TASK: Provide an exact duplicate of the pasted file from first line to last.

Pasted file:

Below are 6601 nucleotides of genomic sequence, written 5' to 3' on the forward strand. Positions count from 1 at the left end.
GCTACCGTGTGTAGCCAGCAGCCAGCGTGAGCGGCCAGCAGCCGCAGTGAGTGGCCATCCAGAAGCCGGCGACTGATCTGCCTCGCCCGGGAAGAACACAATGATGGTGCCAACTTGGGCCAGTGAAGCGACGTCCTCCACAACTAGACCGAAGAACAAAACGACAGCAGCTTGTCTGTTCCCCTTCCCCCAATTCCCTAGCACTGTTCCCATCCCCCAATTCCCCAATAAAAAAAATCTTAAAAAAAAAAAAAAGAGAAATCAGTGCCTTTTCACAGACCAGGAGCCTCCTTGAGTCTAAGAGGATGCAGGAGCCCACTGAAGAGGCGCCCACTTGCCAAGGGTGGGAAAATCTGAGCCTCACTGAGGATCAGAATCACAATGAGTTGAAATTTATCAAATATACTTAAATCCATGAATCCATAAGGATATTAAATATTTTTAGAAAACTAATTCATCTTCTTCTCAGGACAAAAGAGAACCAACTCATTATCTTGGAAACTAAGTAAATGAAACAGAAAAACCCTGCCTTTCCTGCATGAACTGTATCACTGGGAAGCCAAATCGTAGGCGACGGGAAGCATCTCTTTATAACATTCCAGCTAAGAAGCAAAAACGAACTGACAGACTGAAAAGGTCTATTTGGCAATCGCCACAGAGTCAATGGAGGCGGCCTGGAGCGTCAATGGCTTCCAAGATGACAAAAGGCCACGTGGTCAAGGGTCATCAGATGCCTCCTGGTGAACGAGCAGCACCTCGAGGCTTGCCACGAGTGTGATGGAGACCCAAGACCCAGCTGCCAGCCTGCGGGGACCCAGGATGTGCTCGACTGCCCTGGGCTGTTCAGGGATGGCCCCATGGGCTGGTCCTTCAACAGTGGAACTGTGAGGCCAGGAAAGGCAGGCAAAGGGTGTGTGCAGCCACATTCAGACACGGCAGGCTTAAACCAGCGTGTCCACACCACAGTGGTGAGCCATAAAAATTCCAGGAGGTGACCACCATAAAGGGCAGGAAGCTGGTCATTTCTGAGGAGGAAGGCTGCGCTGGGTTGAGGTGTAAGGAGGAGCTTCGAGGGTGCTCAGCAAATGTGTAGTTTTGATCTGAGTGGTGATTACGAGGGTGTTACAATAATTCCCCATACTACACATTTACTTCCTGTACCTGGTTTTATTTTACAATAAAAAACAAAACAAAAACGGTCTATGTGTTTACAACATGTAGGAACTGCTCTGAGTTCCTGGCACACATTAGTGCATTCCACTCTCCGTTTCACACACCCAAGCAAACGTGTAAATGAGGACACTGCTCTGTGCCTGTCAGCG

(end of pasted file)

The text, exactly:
Below are 6601 nucleotides of genomic sequence, written 5' to 3' on the forward strand. Positions count from 1 at the left end.
GCTACCGTGTGTAGCCAGCAGCCAGCGTGAGCGGCCAGCAGCCGCAGTGAGTGGCCATCCAGAAGCCGGCGACTGATCTGCCTCGCCCGGGAAGAACACAATGATGGTGCCAACTTGGGCCAGTGAAGCGACGTCCTCCACAACTAGACCGAAGAACAAAACGACAGCAGCTTGTCTGTTCCCCTTCCCCCAATTCCCTAGCACTGTTCCCATCCCCCAATTCCCCAATAAAAAAAATCTTAAAAAAAAAAAAAAGAGAAATCAGTGCCTTTTCACAGACCAGGAGCCTCCTTGAGTCTAAGAGGATGCAGGAGCCCACTGAAGAGGCGCCCACTTGCCAAGGGTGGGAAAATCTGAGCCTCACTGAGGATCAGAATCACAATGAGTTGAAATTTATCAAATATACTTAAATCCATGAATCCATAAGGATATTAAATATTTTTAGAAAACTAATTCATCTTCTTCTCAGGACAAAAGAGAACCAACTCATTATCTTGGAAACTAAGTAAATGAAACAGAAAAACCCTGCCTTTCCTGCATGAACTGTATCACTGGGAAGCCAAATCGTAGGCGACGGGAAGCATCTCTTTATAACATTCCAGCTAAGAAGCAAAAACGAACTGACAGACTGAAAAGGTCTATTTGGCAATCGCCACAGAGTCAATGGAGGCGGCCTGGAGCGTCAATGGCTTCCAAGATGACAAAAGGCCACGTGGTCAAGGGTCATCAGATGCCTCCTGGTGAACGAGCAGCACCTCGAGGCTTGCCACGAGTGTGATGGAGACCCAAGACCCAGCTGCCAGCCTGCGGGGACCCAGGATGTGCTCGACTGCCCTGGGCTGTTCAGGGATGGCCCCATGGGCTGGTCCTTCAACAGTGGAACTGTGAGGCCAGGAAAGGCAGGCAAAGGGTGTGTGCAGCCACATTCAGACACGGCAGGCTTAAACCAGCGTGTCCACACCACAGTGGTGAGCCATAAAAATTCCAGGAGGTGACCACCATAAAGGGCAGGAAGCTGGTCATTTCTGAGGAGGAAGGCTGCGCTGGGTTGAGGTGTAAGGAGGAGCTTCGAGGGTGCTCAGCAAATGTGTAGTTTTGATCTGAGTGGTGATTACGAGGGTGTTACAATAATTCCCCATACTACACATTTACTTCCTGTACCTGGTTTTATTTTACAATAAAAAACAAAACAAAAACGGTCTATGTGTTTACAACATGTAGGAACTGCTCTGAGTTCCTGGCACACATTAGTGCATTCCACTCTCCGTTTCACACACCCAAGCAAACGTGTAAATGAGGACACTGCTCTGTGCCTGTCAGCG